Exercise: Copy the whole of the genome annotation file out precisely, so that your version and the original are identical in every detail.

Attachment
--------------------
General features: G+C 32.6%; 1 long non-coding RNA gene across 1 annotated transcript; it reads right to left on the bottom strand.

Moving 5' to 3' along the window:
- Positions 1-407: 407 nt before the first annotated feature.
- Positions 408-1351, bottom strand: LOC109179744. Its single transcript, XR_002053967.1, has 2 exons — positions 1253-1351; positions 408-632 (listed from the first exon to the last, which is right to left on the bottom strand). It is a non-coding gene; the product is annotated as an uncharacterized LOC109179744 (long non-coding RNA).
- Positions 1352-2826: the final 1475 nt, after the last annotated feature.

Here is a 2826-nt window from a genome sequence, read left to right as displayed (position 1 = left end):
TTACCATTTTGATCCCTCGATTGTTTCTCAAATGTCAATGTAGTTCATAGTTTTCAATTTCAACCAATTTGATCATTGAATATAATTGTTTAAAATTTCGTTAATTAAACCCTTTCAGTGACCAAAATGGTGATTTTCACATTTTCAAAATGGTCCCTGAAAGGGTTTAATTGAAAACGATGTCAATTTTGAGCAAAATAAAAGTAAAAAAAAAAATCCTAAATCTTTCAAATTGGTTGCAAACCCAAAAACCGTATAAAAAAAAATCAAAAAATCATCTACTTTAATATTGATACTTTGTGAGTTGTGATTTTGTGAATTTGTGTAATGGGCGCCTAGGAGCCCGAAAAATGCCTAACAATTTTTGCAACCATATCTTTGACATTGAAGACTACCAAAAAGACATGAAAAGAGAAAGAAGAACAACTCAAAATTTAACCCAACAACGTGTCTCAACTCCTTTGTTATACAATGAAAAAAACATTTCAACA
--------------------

General features: G+C 32.6%; 1 long non-coding RNA gene across 1 annotated transcript; it reads right to left on the bottom strand.

Moving 5' to 3' along the window:
- Positions 1-407: 407 nt before the first annotated feature.
- Positions 408-1351, bottom strand: LOC109179744. Its single transcript, XR_002053967.1, has 2 exons — positions 1253-1351; positions 408-632 (listed from the first exon to the last, which is right to left on the bottom strand). It is a non-coding gene; the product is annotated as an uncharacterized LOC109179744 (long non-coding RNA).
- Positions 1352-2826: the final 1475 nt, after the last annotated feature.

Here is a 2826-nt window from a genome sequence, read left to right as displayed (position 1 = left end):
TTACCATTTTGATCCCTCGATTGTTTCTCAAATGTCAATGTAGTTCATAGTTTTCAATTTCAACCAATTTGATCATTGAATATAATTGTTTAAAATTTCGTTAATTAAACCCTTTCAGTGACCAAAATGGTGATTTTCACATTTTCAAAATGGTCCCTGAAAGGGTTTAATTGAAAACGATGTCAATTTTGAGCAAAATAAAAGTAAAAAAAAAAATCCTAAATCTTTCAAATTGGTTGCAAACCCAAAAACCGTATAAAAAAAAATCAAAAAATCATCTACTTTAATATTGATACTTTGTGAGTTGTGATTTTGTGAATTTGTGTAATGGGCGCCTAGGAGCCCGAAAAATGCCTAACAATTTTTGCAACCATATCTTTGACATTGAAGACTACCAAAAAGACATGAAAAGAGAAAGAAGAACAACTCAAAATTTAACCCAACAACGTGTCTCAACTCCTTTGTTATACAATGAAAAAAACATTTCAACA